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School of History

Dr Joanna Cohen


Senior Lecturer in American History

Telephone: +44 (0)20 7882 8363
Room Number: ArtsTwo 4.10


I gained my BA from Cambridge and my MA from Northwestern University before moving to Philadelphia in 2003 to do my PhD at the University of Pennsylvania.
Living in the city where the United States was born fostered my fascination with the history of American citizenship; research in New York furthered my love of Manhattan’s historic department stores.


Research Interests:

My first book, Luxurious Citizens: Consumption and Civic Belonging in Nineteenth Century America, (Penn Press, 2017) charts the creation of the citizen-consumer in the US before the Civil War. It reveals how merchants, manufacturers, retailers, advertiser and shoppers themselves attempted to define civic virtue through both personal and national shopping habits, resulting in a vision of citizenship that to this day positions consumption as an American virtue and entitlement. 
My new work focuses on the ways in which Americans experienced loss in the nineteenth century. I explore how new capitalist, bureaucratic and commercial technologies shaped people’s emotional understanding of losing their homes, possessions and environments.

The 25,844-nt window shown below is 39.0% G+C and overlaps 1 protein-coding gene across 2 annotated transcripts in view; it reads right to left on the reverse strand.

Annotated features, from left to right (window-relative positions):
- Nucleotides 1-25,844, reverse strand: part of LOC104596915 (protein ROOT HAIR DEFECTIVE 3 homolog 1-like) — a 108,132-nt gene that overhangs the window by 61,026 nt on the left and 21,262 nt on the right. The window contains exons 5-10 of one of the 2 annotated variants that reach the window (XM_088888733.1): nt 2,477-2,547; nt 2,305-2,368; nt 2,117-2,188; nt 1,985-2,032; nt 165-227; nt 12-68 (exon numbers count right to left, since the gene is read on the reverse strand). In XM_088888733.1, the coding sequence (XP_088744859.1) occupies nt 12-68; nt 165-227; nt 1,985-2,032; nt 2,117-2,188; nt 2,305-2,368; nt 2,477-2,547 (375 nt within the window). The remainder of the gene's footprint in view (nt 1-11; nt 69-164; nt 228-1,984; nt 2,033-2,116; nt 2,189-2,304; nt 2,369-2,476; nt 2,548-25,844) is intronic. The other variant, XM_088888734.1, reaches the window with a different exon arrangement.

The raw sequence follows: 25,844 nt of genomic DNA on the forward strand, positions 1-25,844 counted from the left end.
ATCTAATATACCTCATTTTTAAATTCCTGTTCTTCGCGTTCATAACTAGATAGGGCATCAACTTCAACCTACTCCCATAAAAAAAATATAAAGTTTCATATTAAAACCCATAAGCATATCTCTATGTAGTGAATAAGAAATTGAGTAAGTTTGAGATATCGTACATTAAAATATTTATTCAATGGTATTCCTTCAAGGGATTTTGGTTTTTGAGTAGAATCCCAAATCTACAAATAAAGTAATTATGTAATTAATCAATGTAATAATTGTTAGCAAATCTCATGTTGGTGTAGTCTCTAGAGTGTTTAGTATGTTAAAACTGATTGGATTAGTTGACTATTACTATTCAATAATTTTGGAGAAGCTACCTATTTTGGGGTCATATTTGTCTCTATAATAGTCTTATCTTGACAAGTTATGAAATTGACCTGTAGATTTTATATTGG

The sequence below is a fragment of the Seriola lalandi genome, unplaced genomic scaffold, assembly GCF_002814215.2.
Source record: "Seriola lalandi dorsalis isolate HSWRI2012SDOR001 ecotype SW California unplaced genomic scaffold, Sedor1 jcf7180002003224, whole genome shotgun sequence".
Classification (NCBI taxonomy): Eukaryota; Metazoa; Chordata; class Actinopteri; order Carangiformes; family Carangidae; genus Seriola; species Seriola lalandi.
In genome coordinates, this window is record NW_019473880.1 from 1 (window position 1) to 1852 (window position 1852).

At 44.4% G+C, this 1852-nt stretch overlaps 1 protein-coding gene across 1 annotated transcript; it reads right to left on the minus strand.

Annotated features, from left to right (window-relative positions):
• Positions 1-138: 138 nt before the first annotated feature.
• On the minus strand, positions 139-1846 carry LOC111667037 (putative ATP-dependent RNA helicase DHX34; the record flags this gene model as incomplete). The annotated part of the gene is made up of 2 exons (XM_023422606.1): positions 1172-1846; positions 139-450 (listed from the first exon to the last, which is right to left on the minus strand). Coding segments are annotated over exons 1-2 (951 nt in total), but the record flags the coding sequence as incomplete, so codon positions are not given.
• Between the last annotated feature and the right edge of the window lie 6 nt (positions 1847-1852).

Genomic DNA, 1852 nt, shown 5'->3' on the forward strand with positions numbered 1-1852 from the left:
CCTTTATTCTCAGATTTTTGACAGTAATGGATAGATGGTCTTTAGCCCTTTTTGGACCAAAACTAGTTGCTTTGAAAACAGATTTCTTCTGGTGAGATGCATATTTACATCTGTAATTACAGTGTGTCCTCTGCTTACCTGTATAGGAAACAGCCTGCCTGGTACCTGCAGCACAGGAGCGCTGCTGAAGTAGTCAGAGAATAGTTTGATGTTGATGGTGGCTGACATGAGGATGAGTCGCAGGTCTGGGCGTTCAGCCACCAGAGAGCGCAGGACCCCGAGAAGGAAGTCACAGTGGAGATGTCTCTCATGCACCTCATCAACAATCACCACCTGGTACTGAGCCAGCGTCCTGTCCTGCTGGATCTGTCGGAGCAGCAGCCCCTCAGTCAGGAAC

I am also working on a project that explores how people “came to terms” with the ends of conflicts in the Atlantic World. Privileging visual and material culture as a source, this project asks how people made their peace with violence and war through the things and images they had in their lives.

  • US Citizenship
  • Consumption and Consumerism in the Atlantic World
  • American Capitalism and Political Economy
  • Visual and Material Culture in the US





I welcome applications from candidates wishing to pursue doctoral research in the following areas:

  • Nineteenth Century American History especially:
  • Capitalism
  • Consumption and consumer culture
  • Culture, visual culture

Current PHD Students

  • Connie Thomas – The Emergence of Federal Migration Politics and Policy in the United States, c.1776-1802